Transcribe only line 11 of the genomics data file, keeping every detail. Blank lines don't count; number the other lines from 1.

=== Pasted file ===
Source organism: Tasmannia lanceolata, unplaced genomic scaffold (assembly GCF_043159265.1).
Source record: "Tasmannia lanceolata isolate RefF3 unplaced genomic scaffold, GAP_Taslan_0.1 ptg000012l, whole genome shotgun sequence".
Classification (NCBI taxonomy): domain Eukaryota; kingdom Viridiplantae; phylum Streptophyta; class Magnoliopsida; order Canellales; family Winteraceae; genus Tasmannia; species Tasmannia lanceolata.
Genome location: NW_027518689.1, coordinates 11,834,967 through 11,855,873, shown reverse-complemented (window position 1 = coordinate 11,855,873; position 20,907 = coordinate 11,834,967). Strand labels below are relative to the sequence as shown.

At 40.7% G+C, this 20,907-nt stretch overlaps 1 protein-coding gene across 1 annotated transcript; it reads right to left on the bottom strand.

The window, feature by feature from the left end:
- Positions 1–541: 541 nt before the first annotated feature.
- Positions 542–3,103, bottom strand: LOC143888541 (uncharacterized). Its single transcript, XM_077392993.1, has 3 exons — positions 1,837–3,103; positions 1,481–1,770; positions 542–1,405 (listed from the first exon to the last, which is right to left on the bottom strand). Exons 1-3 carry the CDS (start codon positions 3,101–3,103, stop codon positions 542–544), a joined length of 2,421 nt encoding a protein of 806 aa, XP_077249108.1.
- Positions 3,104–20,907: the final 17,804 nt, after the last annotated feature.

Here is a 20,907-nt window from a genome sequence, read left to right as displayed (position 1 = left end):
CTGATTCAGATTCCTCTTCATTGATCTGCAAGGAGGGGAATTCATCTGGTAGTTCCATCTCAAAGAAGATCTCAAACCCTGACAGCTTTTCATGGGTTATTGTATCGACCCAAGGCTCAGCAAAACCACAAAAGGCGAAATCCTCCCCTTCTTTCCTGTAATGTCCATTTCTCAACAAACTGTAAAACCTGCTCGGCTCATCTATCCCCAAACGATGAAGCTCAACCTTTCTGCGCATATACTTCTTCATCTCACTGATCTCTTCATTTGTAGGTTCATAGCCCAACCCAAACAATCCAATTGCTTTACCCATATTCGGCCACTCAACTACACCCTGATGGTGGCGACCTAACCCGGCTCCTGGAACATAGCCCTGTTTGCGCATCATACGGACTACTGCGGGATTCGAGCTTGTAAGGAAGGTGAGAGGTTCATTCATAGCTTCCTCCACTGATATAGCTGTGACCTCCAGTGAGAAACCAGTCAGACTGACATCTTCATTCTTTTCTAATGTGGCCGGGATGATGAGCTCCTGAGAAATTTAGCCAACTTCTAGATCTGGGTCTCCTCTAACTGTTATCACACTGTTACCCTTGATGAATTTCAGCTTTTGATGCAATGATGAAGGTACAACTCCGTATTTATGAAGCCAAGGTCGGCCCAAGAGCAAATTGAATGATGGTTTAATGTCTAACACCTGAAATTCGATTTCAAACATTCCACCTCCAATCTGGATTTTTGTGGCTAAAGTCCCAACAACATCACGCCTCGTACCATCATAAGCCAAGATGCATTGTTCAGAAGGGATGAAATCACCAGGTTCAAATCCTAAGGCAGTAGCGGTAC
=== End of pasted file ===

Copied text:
CTGATTCAGATTCCTCTTCATTGATCTGCAAGGAGGGGAATTCATCTGGTAGTTCCATCTCAAAGAAGATCTCAAACCCTGACAGCTTTTCATGGGTTATTGTATCGACCCAAGGCTCAGCAAAACCACAAAAGGCGAAATCCTCCCCTTCTTTCCTGTAATGTCCATTTCTCAACAAACTGTAAAACCTGCTCGGCTCATCTATCCCCAAACGATGAAGCTCAACCTTTCTGCGCATATACTTCTTCATCTCACTGATCTCTTCATTTGTAGGTTCATAGCCCAACCCAAACAATCCAATTGCTTTACCCATATTCGGCCACTCAACTACACCCTGATGGTGGCGACCTAACCCGGCTCCTGGAACATAGCCCTGTTTGCGCATCATACGGACTACTGCGGGATTCGAGCTTGTAAGGAAGGTGAGAGGTTCATTCATAGCTTCCTCCACTGATATAGCTGTGACCTCCAGTGAGAAACCAGTCAGACTGACATCTTCATTCTTTTCTAATGTGGCCGGGATGATGAGCTCCTGAGAAATTTAGCCAACTTCTAGATCTGGGTCTCCTCTAACTGTTATCACACTGTTACCCTTGATGAATTTCAGCTTTTGATGCAATGATGAAGGTACAACTCCGTATTTATGAAGCCAAGGTCGGCCCAAGAGCAAATTGAATGATGGTTTAATGTCTAACACCTGAAATTCGATTTCAAACATTCCACCTCCAATCTGGATTTTTGTGGCTAAAGTCCCAACAACATCACGCCTCGTACCATCATAAGCCAAGATGCATTGTTCAGAAGGGATGAAATCACCAGGTTCAAATCCTAAGGCAGTAGCGGTAC